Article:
Tech it Out

Tech Tools to Get Around Town

April 30, 2019 at 8:00PM Central Time

It's easy to think of places we'd like to go, but it's not always easy figuring out how to get there. In this month's Tech it Out, we'll cover rideshare apps and services such as Uber, Lyft, Go Go Grandparent, and Curb for taxis. We'll explore safely requesting transportation even without a smartphone. If you're curious about these services, or have experiences you can share, tune in to ask questions and share your experiences.



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Past Discussions

Accessible Games

March 26, 2019

From puzzles to multiplayer role-playing games, the world of gaming is expansive. Let's talk about it! We'll discuss tactile games, smartphone games, and video game consoles, such as Xbox and PlayStation. Share your favorite games and learn some new ones!

We live in the age of smart TVs, streaming, and voice-guided narration. But with all the options for fun can come confusion. During this Tech it Out, we discussed where to find audio-described content, how to get the most out of a Smart TV, and what the options are for streaming content.

In this episode, we discussed a wide range of topics relating to accessible television entertainment. While the hour-long discussion covered a lot of ground, we feel we barely scratched the surface, so stay tuned for a future "part two" on this topic. In addition to resources discussed directly on the episode, listeners sent in items after the show. Below, find a number of resources for getting started with accessible entertainment.

Accessible Set Top Boxes and DVR

Accessible streaming Hardware

Audio Description

Smart TVs

Streaming media software and apps

There are several tech-enabled tools out there that you can use to act as your visual guide or assistant. Some involve artificial intelligence; others use human assistance. We walked through several options and compared our experiences.

In this discussion, we define what visual interpreter and audio identification services are, and explore how they can be used to make every-day tasks easier and more enjoyable. We covered light detection, using live video with a sighted volunteer to find expiration dates, using a handheld bar code scanner to perform product identification and find instructions, accessible prescription labels, visual feedback on makeup, photo descriptions, and using artificial intelligence to describe a scene or identify colors.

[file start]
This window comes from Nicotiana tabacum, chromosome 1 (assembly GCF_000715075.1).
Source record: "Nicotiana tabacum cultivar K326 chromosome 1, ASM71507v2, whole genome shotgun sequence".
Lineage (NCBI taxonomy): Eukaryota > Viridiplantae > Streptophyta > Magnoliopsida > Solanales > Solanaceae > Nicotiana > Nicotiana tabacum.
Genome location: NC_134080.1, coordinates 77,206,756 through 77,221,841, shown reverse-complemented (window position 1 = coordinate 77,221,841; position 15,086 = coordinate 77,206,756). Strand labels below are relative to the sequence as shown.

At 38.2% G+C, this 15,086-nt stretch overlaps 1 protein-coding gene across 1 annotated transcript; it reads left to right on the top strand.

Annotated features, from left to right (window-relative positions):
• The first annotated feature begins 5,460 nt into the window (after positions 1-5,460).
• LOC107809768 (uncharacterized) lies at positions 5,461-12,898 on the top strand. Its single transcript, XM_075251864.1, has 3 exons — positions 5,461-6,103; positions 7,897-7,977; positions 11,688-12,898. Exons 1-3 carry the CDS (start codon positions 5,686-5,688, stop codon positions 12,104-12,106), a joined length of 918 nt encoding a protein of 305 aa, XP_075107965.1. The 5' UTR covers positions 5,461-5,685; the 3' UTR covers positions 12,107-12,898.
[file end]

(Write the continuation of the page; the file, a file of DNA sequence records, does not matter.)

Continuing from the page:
Imagination is the limit when it comes to utilizing these tools in daily life. Here are the resources discussed in this episode.

Listen in as Ricky Enger and the Hadley Tech It Out community ask questions and discuss their experiences with digital assistants, like Alexa, Siri and Google.

In this discussion, we learned about several smart assistants, including the Google Home, Amazon Alexa, and Apple's Siri. A brief demonstration of each assistant showcased functionality such as checking the weather, playing podcasts and music, thermostat control, and finding recipes. Here are useful resources for exploring further.

Home delivery of restaurant food or meal kits to cook yourself is now easier than ever. There are several options available, depending on your location. We will discuss our experiences using these services as visually impaired diners.

This discussion focused on restaurant delivery services accessed from a website or smart phone. Numerous services, along with their accessibility triumphs and pitfalls, were mentioned in this episode, including:

Technology today can really make the chore of grocery shopping much easier. Online ordering and home delivery takes much more of the hassle out of the process.

In this discussion, we examine the process of shopping for groceries online. We explore tips and tricks for finding the cheapest and most accessible shopping experience in your area. Resources mentioned in this discussion included services which have existed for quite some time, such as Peapod and Walmart Grocery, as well as relative newcomers such as Instacart and Shipt. As you explore the links below, keep in mind that many of these services also have iPhone and Android apps, so be sure to search your app store for the name of the service you want to use. Note that accessibility and pleasant user experience can differ whether using the websites for the services or using their smart phone apps, so if one experience seems lacking, feel free to try a different platform if available.

Instacart: 888-317-8968 Amazon Disability Hotline: 888-283-1678 This hotline can be used to shop for anything on Amazon, not just groceries.